Consider this a spoiler, but dog lovers should know that Abbie, the clever, insanely captivating canine character in Ti West's scraggy western In a Valley of Violence, does not make it through alive. West takes care not to manipulate emotions with her death, but he has a bigger issue. When the dog dies at the end of the film's disreputably enjoyable first act, the movie's spirit dies too, never to recover.
Ethan Hawke brings sober, snaggletoothed grandeur to Paul, a former cavalryman ambling through the desert with Abbie, looking to atone for unnamed sins. When Paul stops in a small town, he runs afoul of local miscreants (led by James Ransone's Gilly), and trouble follows even after the marshal (John Travolta) lets him off the hook.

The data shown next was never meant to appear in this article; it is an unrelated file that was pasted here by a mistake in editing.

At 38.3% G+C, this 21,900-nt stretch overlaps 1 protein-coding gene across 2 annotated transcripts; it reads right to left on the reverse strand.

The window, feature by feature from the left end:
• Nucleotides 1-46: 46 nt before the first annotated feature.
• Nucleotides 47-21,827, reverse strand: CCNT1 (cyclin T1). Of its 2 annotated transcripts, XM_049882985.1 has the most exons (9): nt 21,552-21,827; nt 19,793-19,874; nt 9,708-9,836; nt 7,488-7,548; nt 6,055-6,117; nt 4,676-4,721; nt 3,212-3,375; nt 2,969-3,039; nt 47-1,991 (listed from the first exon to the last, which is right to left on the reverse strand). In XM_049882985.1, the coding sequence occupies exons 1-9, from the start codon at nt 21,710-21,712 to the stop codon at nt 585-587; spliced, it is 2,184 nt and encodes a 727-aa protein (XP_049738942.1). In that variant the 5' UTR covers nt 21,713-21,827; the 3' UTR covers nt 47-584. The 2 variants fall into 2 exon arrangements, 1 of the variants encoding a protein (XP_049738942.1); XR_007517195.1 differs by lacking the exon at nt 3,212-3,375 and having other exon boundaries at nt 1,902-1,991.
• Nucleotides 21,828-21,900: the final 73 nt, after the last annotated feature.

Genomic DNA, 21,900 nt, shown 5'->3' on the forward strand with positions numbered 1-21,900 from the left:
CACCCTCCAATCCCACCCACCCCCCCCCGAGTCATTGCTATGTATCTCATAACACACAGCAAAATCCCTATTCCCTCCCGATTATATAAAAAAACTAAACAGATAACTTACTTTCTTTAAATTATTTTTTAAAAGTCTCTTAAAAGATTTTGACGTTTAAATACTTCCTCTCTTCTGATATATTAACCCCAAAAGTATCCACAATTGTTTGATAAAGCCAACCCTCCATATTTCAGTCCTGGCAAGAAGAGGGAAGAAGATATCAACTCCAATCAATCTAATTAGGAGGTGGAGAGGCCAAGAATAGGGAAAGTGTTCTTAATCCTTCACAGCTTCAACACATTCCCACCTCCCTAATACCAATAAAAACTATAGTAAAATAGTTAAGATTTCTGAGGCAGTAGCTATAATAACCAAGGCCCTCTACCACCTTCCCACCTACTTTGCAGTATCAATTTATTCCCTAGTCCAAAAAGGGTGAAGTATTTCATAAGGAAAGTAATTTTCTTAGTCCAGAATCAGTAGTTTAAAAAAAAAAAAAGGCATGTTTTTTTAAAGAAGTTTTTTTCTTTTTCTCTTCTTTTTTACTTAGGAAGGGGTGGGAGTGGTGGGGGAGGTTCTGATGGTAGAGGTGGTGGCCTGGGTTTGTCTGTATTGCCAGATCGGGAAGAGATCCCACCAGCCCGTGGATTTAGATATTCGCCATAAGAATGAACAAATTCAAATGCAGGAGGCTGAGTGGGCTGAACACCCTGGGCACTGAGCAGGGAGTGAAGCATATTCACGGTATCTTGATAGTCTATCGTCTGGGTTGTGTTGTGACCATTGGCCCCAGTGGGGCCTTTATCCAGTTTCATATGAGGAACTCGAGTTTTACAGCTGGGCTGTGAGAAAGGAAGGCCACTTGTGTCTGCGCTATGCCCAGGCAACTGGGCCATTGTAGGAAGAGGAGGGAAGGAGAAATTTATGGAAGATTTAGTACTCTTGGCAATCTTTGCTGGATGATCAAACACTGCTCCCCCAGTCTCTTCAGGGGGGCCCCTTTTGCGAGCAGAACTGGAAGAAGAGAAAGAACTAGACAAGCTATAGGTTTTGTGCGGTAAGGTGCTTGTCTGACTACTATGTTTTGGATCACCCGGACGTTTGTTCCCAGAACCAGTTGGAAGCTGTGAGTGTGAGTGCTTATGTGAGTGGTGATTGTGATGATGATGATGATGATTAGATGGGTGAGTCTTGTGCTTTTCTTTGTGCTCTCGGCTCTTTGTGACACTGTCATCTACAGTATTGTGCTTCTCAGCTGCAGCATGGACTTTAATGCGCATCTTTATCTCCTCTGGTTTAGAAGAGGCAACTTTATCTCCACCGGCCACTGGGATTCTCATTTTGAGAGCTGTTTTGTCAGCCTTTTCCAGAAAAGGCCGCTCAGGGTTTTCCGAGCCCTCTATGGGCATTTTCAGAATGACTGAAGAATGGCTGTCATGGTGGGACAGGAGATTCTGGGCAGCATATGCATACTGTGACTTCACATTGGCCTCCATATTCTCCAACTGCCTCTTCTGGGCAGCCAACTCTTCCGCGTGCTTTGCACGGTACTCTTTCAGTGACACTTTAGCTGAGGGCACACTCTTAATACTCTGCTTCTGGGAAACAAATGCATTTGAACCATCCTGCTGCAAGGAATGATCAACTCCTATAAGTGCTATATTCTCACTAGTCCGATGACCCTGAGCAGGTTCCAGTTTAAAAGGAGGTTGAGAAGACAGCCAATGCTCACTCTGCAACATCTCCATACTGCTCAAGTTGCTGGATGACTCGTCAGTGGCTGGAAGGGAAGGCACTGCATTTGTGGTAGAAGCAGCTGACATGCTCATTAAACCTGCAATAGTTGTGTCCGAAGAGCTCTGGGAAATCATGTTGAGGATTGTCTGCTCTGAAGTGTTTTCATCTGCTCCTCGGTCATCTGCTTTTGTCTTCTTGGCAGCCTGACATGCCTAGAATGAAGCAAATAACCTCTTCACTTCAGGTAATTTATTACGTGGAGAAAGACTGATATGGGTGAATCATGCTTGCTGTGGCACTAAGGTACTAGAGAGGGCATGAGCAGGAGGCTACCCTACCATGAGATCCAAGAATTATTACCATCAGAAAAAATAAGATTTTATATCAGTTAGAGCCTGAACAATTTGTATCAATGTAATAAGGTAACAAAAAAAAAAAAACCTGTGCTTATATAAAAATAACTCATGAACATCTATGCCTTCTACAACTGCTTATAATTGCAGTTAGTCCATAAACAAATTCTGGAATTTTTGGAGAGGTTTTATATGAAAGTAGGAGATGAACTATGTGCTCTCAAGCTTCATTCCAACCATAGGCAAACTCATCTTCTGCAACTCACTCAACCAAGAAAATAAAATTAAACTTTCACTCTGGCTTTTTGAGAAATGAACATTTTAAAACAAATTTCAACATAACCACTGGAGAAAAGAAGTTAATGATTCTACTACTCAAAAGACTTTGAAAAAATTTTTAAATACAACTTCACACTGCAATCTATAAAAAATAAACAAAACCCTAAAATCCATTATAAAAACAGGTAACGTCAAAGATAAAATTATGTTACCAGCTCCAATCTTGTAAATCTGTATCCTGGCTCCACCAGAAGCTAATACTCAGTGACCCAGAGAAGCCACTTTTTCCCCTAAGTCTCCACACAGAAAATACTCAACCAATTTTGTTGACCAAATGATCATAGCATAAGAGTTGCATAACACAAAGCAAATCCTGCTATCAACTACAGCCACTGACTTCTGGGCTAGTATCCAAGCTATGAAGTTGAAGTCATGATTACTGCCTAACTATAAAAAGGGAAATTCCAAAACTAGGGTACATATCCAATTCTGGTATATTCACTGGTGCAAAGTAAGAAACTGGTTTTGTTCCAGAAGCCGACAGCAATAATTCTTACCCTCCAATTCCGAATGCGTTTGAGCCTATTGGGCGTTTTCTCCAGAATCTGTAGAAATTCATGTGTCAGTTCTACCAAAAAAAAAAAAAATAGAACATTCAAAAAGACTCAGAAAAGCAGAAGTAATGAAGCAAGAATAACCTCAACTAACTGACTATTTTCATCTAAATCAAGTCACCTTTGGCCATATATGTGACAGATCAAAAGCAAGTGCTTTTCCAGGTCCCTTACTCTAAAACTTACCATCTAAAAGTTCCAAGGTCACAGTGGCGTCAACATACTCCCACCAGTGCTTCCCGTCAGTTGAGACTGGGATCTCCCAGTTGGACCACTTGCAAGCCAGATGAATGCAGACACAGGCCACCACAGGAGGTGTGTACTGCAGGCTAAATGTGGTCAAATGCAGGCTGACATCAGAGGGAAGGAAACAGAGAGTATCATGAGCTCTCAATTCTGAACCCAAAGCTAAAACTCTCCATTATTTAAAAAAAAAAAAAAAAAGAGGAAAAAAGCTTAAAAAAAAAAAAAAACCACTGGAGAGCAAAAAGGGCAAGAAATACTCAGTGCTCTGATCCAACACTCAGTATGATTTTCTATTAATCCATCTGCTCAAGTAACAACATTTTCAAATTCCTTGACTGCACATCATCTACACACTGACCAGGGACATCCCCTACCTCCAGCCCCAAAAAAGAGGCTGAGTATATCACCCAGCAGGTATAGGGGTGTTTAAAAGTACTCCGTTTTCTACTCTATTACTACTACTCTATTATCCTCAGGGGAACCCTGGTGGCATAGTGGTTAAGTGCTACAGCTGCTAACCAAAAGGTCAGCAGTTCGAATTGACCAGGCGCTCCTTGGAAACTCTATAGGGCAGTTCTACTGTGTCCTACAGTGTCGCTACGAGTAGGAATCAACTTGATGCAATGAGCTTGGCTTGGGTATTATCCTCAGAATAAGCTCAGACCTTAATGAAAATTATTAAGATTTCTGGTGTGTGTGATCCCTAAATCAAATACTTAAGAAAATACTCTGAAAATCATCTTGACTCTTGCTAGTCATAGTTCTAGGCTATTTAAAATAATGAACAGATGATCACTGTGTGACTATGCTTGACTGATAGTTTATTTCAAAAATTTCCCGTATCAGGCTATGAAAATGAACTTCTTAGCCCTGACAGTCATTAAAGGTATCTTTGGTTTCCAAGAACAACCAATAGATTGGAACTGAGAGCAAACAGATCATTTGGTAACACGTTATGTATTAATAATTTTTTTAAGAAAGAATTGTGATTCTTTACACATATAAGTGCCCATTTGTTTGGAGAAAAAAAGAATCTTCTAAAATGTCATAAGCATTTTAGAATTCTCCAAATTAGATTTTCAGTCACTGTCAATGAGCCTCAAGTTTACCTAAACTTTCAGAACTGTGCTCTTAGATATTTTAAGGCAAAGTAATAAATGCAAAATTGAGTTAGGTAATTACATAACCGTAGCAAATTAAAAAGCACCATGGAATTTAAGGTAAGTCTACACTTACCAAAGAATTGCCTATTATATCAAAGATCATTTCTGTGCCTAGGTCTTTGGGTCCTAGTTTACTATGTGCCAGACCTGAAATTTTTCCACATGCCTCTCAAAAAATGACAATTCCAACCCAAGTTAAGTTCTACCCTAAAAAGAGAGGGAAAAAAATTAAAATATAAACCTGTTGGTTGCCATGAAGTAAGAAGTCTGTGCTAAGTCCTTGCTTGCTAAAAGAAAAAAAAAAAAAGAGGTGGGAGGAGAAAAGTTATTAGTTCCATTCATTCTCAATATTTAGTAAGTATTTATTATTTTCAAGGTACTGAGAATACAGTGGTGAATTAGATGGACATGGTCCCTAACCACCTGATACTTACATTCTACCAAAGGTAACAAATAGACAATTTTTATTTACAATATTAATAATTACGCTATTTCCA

Hawke's scenes with Abbie have a salty, convivial vibe, but horror-picture phenom West, making his first foray into westerns, doesn't control the tone. Its somber, bone-dry gruffness crumbles to dust, only to be replaced by adolescent jokiness. The movie's ending is little more than a fizzle. But wow, what a dog. The extraordinary animal actor Jumpy, a border collie mix with fabulous speckled legs and alert triangles for ears, listens attentively to every word from his master's mouth, comprehending nothing yet understanding everything.